When signing up a client with a new insurance policy, an auto insurer must follow several steps:
First, Washington state law RCW 48.22.085 requires all auto liability insurers to offer personal injury protection (PIP) to their clients. Clients do not have to purchase this, but to decline they must do so in writing. If a client decides after initially rejecting PIP that they want it, they must submit a written request for the insurer to include PIP in the policy. PIP covers medical bills, some wage loss, funeral expenses, and loss of services up to the limits of the specific insurance policy.
Also, Washington state law RCW 48.22.030 requires all auto liability insurers to offer underinsured motorist (UIM) coverage and uninsured motorist (UM) coverage to their clients. As with PIP, if a client decides to decline UIM, they must provide a written rejection. The purpose of this insurance is to cover expenses caused by another motorist who either doesn’t have any insurance coverage (UM) or whose insurance policy only covers part of the expenses (UIM) because their policy limit is lower than the damages. It is important that clients understand what the limits of their own policy are in relation to the UM/UIM they are considering since the more coverage their policy provides, the more likely it is that another driver’s policy will not cover as much. Even if the other motorist is at fault, a client’s insurer might not have to pay all expenses unless the client’s policy includes sufficient UM/UIM.
Auto liability insurers must be clear about the terms in the policy, including explaining terms that are not readily understood. Similarly, the client should make a reasonable effort to understand the terms and agreement. However this can be tricky if a term has a meaning within an industry different from the meaning in plain English. One example is the term “full coverage” which in the auto insurance industry can refer to collision and comprehensive coverage only. Note that this does not have to include either PIP or UM/UIM coverage, for example. Keep that in mind when signing up for new insurance and be careful to understand the terms in the agreement.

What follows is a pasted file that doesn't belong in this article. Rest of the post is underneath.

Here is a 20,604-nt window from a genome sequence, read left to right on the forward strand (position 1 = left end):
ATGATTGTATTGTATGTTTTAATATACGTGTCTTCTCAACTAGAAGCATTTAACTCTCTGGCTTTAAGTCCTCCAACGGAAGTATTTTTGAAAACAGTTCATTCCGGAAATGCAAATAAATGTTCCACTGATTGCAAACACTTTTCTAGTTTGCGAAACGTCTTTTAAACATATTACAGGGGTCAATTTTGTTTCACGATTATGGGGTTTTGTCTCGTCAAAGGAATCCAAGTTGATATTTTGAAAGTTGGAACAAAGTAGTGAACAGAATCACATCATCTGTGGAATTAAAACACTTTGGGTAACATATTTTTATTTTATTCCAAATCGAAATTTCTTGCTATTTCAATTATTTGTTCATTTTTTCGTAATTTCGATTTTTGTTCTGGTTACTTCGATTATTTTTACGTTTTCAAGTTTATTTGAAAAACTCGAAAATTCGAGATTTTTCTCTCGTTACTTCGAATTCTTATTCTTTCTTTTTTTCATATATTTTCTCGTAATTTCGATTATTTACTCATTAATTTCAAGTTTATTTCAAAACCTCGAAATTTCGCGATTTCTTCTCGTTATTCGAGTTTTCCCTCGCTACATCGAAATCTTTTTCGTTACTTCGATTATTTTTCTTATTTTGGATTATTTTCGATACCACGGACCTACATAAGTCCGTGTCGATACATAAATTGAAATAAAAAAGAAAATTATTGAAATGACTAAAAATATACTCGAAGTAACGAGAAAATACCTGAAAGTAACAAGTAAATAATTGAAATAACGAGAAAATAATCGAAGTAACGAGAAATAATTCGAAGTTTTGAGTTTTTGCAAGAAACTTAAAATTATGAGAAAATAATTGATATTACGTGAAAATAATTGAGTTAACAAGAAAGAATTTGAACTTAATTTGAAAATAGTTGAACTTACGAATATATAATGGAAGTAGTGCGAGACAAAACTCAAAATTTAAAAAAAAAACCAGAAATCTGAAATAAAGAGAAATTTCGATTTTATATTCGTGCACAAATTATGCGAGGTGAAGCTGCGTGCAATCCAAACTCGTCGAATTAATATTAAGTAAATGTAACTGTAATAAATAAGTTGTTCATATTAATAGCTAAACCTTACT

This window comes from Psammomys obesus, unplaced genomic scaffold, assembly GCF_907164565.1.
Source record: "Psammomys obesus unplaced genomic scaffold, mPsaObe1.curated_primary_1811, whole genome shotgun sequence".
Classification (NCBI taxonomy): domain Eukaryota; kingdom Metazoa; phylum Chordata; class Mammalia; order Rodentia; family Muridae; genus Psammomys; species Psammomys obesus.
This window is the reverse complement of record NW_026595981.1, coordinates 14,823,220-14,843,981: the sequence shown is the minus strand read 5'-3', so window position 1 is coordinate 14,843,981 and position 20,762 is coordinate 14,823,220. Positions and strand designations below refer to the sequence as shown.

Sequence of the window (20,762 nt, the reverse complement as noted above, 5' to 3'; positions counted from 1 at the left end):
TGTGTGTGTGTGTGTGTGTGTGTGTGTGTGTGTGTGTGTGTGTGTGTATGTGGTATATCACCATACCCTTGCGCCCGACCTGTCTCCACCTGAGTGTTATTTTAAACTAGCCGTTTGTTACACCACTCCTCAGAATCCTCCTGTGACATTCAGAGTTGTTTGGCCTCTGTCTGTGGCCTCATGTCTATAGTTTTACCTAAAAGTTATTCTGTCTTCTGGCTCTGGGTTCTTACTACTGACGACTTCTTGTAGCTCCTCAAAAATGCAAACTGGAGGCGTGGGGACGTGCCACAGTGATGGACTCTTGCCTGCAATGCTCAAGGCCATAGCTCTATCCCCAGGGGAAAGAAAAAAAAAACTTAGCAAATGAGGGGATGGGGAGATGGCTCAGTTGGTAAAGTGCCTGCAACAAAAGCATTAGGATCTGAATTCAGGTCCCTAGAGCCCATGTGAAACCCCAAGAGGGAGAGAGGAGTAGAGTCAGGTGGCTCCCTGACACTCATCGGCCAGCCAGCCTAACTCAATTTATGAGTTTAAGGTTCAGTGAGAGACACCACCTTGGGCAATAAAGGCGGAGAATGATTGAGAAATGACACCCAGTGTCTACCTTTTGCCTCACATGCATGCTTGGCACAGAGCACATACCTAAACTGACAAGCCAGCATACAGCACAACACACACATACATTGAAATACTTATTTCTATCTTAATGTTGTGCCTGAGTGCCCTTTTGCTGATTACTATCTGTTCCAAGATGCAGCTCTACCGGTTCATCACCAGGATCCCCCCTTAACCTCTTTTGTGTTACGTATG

It is important to know that UM/UIM coverage does not cover all property damage. Another type of coverage is uninsured motorist property damage (UMPD). Be sure to understand the property damage limit of your UM/UIM coverage since it may or may not apply in certain cases, such as for a hit-and-run. However, rather than buying many specific policies, an umbrella policy is one way to extend your liability limits of an insurance policy through a single addition. It provides coverage for injuries you or your loved ones may have caused; property damage; and, some personal liabilities and lawsuits. If you already have auto insurance but realize you want more, it is one way to protect yourself without buying more auto-specific insurance. Thanks goes to Daniel Dedo for helping assist in this blog post!
We Are Here to Help
Although our office does not handle all types of cases, we hope you will contact us regarding any legal issues you may encounter. We will answer your questions, or refer you to another quality and trustworthy attorney if we are unable to assist you.
Ask your questions through the contact form, or give Harper Law a call for a free consultation at 425.284.3333